REVIEW: Disney’s “Encanto” is a vibrant, family-centered adventure for everyone

Encanto+premiered+in+theaters+Nov.+24

Photo by Isabel Bonebrake

“Encanto” premiered in theaters Nov. 24

There is no family like the Madrigals.

Tucked away in the mountains of Colombia, each member of the family has a magical gift that is unique to them. Isabela (Diane Guerrero) can control the flowers and make them bloom, Luisa (Jessica Darrow) has the strength of a thousand men and young Antonio (Ravi-Cabot Conyers) has the ability to talk to animals. But then there is Mirabel Madrigal (Stephanie Beatriz), the only one in her family to not receive a gift when she was a child.

And that is where Disney’s 60th animated feature film, “Encanto,” begins. Utterly normal Mirabel has never felt like she didn’t belong in her family, even with the absence of a magical gift. But when she has a vision of something that could compromise the magic that fuels the miracle granted to her family, her path is set to prevent something that only she believes could take place.

Mirabel’s adventure to save her family’s magic ends up becoming something more — a way to connect with her siblings and cousins in a way that she didn’t know she could. There are many examples in the film, which I will not spoil, that are very sentimental and reveal that not everyone in the family is as happy or as perfect as they appear to be.

The film is part adventure, part comedy and part musical — a formula that Disney has practiced to the point of perfection with recent examples like “Moana” and “Frozen 2.” The vibrant colors of the Colombian mountainside and the Madrigal’s “Casita” fit perfectly with the soundtrack for the movie.

Written by Lin Manuel-Miranda, the creator of the ever-popular Broadway musicals “Hamilton” and “In The Heights,” the songs and lyrics are as lively and eccentric as you could expect a soundtrack for a movie set in Colombia to be. The flare of drums, maracas and accordions are infectious and make the movie feel authentic and representative of the Madrigals’ culture.

The themes of this movie go beyond family and the love you feel for them. And for a children’s movie, they are refreshing and actually very moving. One scene of the movie depicts a conversation between Mirabel and her older sister Louisa. As the dialogue progresses, audiences are launched into “Surface Pressure,” a song in which Louisa confesses how much pressure she feels to always be stronger than she is. The song speaks to a lack of and an eventual discovery of self-love, and knowing that it is okay to ask for help when you feel like you have too much to handle.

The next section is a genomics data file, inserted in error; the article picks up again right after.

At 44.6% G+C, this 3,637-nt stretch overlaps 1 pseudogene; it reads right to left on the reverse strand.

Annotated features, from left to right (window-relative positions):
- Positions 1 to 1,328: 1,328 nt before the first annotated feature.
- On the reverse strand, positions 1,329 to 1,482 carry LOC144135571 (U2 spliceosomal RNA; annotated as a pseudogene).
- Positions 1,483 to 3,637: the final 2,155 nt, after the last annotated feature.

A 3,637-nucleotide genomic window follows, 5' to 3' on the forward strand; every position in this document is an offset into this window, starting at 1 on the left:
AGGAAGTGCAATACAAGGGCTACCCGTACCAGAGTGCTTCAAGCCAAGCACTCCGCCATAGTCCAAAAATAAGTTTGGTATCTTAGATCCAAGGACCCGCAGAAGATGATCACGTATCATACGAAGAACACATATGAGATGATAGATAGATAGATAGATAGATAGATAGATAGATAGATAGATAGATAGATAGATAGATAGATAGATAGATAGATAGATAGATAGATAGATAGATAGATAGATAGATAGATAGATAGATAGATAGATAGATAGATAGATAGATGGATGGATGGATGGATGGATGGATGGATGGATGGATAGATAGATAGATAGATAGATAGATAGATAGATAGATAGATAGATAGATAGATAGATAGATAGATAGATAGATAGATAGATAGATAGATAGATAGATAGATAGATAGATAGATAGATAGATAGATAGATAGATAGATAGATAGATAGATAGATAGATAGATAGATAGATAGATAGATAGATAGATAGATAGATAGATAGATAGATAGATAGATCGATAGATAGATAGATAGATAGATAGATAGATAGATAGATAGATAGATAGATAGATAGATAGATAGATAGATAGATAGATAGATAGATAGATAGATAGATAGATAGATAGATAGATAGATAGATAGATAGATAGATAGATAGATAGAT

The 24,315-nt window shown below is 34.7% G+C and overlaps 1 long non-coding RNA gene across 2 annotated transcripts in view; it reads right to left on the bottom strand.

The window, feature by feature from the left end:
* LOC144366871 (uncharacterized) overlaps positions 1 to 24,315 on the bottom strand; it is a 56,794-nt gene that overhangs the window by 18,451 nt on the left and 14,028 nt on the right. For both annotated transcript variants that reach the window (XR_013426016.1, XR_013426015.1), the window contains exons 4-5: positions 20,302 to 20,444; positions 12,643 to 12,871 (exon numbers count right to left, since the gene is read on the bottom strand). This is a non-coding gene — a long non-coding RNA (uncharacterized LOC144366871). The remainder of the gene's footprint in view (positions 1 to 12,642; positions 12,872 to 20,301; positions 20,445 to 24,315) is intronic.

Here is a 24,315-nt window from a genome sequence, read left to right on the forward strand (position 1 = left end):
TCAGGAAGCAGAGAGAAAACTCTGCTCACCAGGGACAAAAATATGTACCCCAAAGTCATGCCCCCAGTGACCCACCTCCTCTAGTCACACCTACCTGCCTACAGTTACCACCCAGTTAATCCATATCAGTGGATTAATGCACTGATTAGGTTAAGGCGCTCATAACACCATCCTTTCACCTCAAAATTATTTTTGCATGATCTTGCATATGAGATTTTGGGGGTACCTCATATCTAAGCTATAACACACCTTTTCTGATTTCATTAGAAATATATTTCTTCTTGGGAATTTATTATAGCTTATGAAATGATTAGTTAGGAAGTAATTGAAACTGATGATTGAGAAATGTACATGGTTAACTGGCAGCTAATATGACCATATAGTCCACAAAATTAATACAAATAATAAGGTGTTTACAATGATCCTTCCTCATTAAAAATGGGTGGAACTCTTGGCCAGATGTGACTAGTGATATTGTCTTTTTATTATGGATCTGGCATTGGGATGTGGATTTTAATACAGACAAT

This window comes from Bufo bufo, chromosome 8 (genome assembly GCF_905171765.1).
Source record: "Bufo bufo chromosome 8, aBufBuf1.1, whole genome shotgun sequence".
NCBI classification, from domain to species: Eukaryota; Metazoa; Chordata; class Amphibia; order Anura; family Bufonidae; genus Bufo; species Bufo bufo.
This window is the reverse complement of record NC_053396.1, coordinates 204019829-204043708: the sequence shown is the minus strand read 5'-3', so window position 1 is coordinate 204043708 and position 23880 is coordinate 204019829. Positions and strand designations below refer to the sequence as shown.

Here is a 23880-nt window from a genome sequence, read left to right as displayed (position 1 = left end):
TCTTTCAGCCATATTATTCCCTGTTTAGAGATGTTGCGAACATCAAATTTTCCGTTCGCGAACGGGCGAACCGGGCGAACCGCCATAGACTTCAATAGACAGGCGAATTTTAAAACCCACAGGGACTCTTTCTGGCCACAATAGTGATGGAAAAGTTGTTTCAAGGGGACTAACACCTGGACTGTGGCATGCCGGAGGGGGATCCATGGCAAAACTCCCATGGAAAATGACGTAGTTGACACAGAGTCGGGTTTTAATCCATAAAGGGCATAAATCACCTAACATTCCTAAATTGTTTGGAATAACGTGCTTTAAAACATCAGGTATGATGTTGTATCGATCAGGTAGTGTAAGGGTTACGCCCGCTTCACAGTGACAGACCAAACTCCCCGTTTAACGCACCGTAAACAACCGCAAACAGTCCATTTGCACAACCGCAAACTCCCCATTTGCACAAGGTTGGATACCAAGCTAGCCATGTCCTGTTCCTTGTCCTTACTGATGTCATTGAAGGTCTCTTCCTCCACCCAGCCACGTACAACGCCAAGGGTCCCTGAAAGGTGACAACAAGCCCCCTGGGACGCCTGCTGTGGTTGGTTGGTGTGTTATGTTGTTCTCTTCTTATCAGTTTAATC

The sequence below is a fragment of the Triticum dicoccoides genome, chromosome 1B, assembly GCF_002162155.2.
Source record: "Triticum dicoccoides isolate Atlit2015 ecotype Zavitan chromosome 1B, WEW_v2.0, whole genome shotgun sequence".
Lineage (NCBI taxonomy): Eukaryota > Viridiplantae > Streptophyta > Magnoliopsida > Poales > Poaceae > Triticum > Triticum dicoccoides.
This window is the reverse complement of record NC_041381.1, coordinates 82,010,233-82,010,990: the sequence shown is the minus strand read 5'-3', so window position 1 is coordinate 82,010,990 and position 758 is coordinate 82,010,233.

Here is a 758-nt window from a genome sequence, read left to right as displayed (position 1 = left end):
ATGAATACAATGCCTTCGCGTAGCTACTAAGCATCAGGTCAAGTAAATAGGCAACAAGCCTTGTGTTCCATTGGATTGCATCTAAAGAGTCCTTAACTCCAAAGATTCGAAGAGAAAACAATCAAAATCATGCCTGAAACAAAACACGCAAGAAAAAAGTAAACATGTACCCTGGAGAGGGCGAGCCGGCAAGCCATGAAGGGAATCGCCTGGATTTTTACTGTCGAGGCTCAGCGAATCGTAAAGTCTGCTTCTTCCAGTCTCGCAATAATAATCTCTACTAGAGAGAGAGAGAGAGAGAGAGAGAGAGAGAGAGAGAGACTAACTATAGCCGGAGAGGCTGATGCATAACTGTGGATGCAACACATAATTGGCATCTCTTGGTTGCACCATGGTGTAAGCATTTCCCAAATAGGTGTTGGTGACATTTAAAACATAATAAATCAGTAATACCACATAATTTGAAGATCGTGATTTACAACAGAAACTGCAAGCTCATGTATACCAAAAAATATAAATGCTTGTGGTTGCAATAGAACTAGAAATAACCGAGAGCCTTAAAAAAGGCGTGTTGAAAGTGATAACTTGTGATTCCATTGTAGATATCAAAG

A similar theme is explored through a scene with Mirabel and her other sister Isabela. Mirabel is the least connected to Isabela as the two never seem to see eye to eye. Unknown to Mirabel until this point is that Isabela feels similar to Louisa; she feels that she must be perfect at all times because it is what is expected of her. These feelings are expressed through the song “What Else Can I Do?” which is vaguely reminiscent of “Frozen” when Elsa galivants over icy cliffs singing “Let It Go.”

Overall, “Encanto” was a pleasant surprise. What I originally thought was going to be another textbook Disney animated movie with music, adventure and maybe even a love story exceeded all of my expectations and left me a little stunned. While Walt Disney Animation Studios productions usually showcase the more magical, fantastical side of animation, “Encanto” felt more like a Disney Pixar film in how emotional and deep the themes cut and left me emotionally drained by the end of the third act. And I loved every minute of it.

The soundtrack, especially “We Don’t Talk About Bruno,” “Dos Oruguitas” and “All of You” help to progress the plot of the story and adds a welcomed layer of culture to the colorful scenery. Likewise, the deep emotional themes will stand out to older viewers and show younger viewers that it is okay to be unique and wholly themselves.  This film is enjoyable for all ages. It will make audiences want to dance, laugh, cry and maybe even feel the need to hug their grandmother.

No matter your age, Disney’s “Encanto” is another Disney must-see that I give a 4.5 out of  5-star rating.

This story was written by Kim Cook. She can be reached at kimberly.cook@marquette.edu.